By Dottie Dewberry
For the WPT
After a few days of overcast and rainy days, it was good to wake up to a beautiful day that the Lord has made. On Oct.18, Mrs. Mary chose to read “From Seed to Pumpkin” for the children during story hour. This book is a Scholastic Let’s Read and Find Out Science book, which means that it is educational.
The book told about farmers planting hundreds of seed in the rich fertile soil in the spring. Soon the plants pop out of the ground; the roots go down and the plants grow up. The shoots are called seedlings. The first two leaves are called the seed leaves. The sunlight gives the leaves energy to make food. To make food the plants need light, water, and air. The leaves catch the sun light; the roots soak up the rainwater; tiny openings in the leaves let the air in. The leaves mix the air with the water to make sugar which feeds the plant. The next leaves are rough and prickly but the seed leaves are smooth and round, which soon dry up. The new leaves now make the food for the pumpkin plant.
The pumpkin plant has many tubes; one takes water to the leaves to make sugar, the other tubes send food down so the pumpkin can grow. Soon flower buds appear and grow into big flowers, which close up during the heat of the day but open up at night. These flowers attract the bees which pollinate the male and female flowers. After the flower fades away, the tiny hard fruit grows into a pumpkin. So from a tiny green pumpkin to yellow to orange the pumpkin gradually changes color. From seed to pumpkin, it takes four months.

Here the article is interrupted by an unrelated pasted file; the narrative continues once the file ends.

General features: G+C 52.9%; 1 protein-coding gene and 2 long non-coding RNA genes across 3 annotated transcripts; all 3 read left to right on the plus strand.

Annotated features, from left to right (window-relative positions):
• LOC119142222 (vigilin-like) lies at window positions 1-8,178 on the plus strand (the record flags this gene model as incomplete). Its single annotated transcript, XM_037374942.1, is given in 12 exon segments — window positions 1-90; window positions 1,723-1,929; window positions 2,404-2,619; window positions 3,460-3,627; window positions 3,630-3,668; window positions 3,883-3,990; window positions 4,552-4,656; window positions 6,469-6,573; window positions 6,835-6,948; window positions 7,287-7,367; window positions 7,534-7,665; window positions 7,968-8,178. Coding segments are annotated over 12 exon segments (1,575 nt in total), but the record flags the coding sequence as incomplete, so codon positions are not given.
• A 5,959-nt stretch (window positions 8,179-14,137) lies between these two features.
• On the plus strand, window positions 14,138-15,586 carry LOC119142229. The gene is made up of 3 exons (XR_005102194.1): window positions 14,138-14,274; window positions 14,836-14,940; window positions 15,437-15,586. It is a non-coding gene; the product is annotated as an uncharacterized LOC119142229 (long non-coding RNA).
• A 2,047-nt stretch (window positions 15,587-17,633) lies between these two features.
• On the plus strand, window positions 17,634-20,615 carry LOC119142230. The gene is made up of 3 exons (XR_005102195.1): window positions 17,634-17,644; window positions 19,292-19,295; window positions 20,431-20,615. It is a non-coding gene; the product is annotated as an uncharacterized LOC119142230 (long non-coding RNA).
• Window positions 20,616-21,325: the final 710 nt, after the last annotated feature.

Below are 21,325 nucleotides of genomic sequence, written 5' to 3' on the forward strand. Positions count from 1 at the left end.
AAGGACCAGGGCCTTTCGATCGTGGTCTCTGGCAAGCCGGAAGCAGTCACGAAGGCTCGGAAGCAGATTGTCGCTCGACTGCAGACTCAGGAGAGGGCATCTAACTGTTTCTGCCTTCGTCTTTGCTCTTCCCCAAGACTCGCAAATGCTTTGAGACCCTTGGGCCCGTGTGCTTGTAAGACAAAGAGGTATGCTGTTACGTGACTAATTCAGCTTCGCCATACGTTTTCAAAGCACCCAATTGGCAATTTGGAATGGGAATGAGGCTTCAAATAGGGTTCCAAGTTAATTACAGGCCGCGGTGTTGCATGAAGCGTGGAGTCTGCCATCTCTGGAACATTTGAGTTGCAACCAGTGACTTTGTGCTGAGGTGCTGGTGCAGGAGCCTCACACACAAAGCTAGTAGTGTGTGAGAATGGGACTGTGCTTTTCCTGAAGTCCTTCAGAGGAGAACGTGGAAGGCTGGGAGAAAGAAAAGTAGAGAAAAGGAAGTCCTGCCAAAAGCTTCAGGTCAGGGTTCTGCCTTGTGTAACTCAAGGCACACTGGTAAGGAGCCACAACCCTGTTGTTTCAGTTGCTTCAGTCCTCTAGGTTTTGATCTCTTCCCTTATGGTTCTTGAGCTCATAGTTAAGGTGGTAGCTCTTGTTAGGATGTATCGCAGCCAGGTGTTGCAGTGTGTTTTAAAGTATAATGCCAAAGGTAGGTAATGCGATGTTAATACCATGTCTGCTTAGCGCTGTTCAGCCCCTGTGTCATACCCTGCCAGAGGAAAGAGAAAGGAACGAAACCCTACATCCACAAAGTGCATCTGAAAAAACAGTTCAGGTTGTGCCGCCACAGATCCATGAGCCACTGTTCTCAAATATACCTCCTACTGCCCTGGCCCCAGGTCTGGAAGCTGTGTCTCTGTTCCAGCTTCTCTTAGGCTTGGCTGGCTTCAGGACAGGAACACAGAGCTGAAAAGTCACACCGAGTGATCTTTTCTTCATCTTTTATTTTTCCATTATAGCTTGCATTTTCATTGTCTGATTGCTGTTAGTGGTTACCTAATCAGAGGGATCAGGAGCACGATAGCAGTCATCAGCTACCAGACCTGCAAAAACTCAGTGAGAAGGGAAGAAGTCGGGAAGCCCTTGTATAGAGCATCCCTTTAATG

Pumpkins are in general round with lumps and bumps; they come in all sizes and shapes, and colors.
Many people make jack-o’-lanterns or pumpkin pies in the fall.
After the story, the group used finger paint to make a pumpkin patch: green vines, orange pumpkins, and brown stems.
Mrs. Mary had a covered paper plate with a pumpkin vine growing out of the side; she pulled out a pumpkin with a picture of a seed, then a plant, then the pumpkin itself.
After checking out some books the story hour was soon over.